The Big Issue : Edition 566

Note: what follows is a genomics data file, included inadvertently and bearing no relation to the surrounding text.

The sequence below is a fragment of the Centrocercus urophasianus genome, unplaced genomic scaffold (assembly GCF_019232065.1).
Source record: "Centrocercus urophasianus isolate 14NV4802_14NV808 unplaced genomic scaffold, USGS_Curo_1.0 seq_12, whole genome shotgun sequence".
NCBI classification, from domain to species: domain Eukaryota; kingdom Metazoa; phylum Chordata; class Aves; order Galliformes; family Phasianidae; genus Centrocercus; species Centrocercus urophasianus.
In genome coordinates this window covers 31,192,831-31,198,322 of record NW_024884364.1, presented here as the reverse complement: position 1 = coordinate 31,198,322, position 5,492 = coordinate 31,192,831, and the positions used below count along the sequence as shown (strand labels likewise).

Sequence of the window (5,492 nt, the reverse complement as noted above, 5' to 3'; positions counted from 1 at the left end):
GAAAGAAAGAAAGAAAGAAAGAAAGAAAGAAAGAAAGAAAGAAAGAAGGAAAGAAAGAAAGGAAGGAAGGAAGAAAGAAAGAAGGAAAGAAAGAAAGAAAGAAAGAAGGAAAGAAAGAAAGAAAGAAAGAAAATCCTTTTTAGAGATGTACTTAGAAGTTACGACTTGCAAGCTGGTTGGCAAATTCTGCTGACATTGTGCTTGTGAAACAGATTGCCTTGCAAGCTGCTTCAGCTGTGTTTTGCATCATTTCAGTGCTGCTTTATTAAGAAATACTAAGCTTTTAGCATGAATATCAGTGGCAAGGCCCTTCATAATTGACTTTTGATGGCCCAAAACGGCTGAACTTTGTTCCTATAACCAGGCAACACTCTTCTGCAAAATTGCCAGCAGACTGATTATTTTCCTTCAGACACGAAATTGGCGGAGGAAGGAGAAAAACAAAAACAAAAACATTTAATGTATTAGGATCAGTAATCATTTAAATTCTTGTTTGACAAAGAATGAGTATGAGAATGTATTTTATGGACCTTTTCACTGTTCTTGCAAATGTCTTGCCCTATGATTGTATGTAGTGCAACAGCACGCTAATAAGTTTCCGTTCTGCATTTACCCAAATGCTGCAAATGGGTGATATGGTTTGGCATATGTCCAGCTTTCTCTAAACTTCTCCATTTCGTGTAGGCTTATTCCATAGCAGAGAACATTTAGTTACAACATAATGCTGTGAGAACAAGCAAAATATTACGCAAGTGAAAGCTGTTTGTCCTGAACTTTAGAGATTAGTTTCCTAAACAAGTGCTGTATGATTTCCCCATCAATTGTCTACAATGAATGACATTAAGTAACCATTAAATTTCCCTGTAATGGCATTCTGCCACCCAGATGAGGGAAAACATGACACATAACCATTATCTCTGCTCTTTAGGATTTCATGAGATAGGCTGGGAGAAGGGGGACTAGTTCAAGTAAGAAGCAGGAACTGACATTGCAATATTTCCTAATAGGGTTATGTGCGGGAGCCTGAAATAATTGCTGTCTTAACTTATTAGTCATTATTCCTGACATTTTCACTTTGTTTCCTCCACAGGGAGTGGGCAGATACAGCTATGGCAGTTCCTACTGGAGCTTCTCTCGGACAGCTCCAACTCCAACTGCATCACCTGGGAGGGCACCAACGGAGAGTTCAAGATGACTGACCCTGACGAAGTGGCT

OH, HAPPY DAY REMARKABLE DREW Two years ago, I was working near Central Station, and used to pass the same vendor each day. I bought the magazine, had a chat and continued to do so each week for about six months. Through this I heard Drew’s remarkable story. He has such a great lively spirit and we always had interesting things to chat about. He told me about spiralling into homelessness and how he dragged himself out of it through The Big Issue. My favourite thing about Drew is that he knows the BEST coffee spots in Sydney. I discovered some great coffee through chatting to him. I left Sydney for two years and returned recently to find Drew is still smiling outside Central and selling The Big Issue and we had a good catch up. He still knows the best coffee spots. Drew told me how the electricity in his boarding house has since gone up and that times keep getting tougher surviving in Sydney. Go support Drew if you can, and have a chat – he is the best! Jordan Thurling, Sydney, NSW After only a few paragraphs into ‘Waste Not, Want Not’ [Ed#563] I am vowing to buy nothing in plastic ever again unless it can be reused multiple times and repurposed. We need a ban! Or funding into recycling plants here! Shocking. And not hard to give up! Fresh is best Chrissy Ryan via Facebook Fantastic edition! Buy The Big Issue and give dedicated, hardworking TBI vendors a hand up, not a hand out (also it’s currently glacial on some pitches in southern states; a hot coffee, chocolate or just a smile can make a vendor’s day). Fiona Corcoran via LinkedIn I am a long-time supporter. We were at Fremantle Markets food court, where I caught a glimpse of the familiar red and white sign. In unison my sons said, “Mum it’s The Big Issue.” My son Trent caught the vendor’s attention while I found the $7 for a copy of the magazine. I looked up to see him insisting that the vendor share his plate of sushi. She hesitantly took a piece, smiled and thanked him, twice. I am so proud that my sons have empathy and demonstrate it in these ways. I would like to share this with you – keep up the great work. Jean Westerhout, Canning Vale, WA I enjoyed reading the World Cup edition [Ed#564], but was thoroughly engrossed in the Ethiopian recipe from Tinsae Elsdon. Could we see more multicultural recipes and articles on food philanthropists featured in The Big Issue? Sonja Bajic, Henley Beach, SA Ed – Great minds! We will be bringing you recipes from chefs, cooks and foodies from all over Australia and around the world in our new ‘Tastes Like Home’ series each edition. See p40. AS I TYPE this, my heart is singing. I had another editorial written about Grant Denyer and gameshows, but instead I’m tapping away on my mobile in the middle of the night. There’s a four- year-old chirping in my ear. Both of us are too excited to sleep. I’ve made a midnight dash around the corner to my sister’s house; her waters have broken. Baby number two is on the way, and I’m the emergency babysitter for her son, who is unaware of the chaos, comradery and love of a younger sibling about to explode into his life. Dawn is creaking awake, and I’m eating porridge with pint-sized Batman. We explain he has a baby brother. He seems more impressed by his Kinder Surprise. A photo of the newborn arrives on my phone; he’s all tiny and perfect in one of those striped blankets we all seem to start life wrapped in. Welcome to the world little one. There is nothing like new life to remind us of our capacity for joy, that overwhelming feeling that manifests in smiles and tears and silly dancing. This elusive state of happiness is one we want to capture. It’s one we wish for all children, we want them to have a lifetime full of it. But what exactly is happiness? In this edition Deputy Editor Katherine Smyrk explores just that: our pursuit of happiness, from Aristotle to Oprah. She takes the billion-dollar happiness industry for a test-drive to discover what a happy life looks like individually and collectively; and how it can be achieved. Of course, happiness is subjective. My happiness will no doubt differ from yours. But it reminded me of a friend’s Facebook post, of advice from her late mum: find three things that make you happy in life and do them often. Even if that means watching bad gameshows or hanging out with your ever-growing family. Amy Hetherington, Editor LETTER OF THE FORTNIGHT $7 No 566 13–26Jul2018 HELPING PEOPLE HELP THEMSELVES $3.50 ofthecover price goesto yourvendor WHITNEY HOUSTON | ADAM HILLS | THE PRESETS COVER #566 GET HAPPY ILLUSTRATION BY GEORGIA PERRY/ THE JACKY WINTER GROUP THE BIG ISSUE USES MACQUARIE DICTIONARY AS OUR REFERENCE. MACQUARIEDICTIONARY.COM.AU » ‘Your Say’ submissions must be 100 words or less, contain the writer’s full name and home address, and may be edited for clarity or space. YOUR SAY ED’S LETTER As winner of this edition’s Letter of the Fortnight, Jordan wins a copy of Adam Hills’ memoir, Best Foot Forward. Read his interview p20.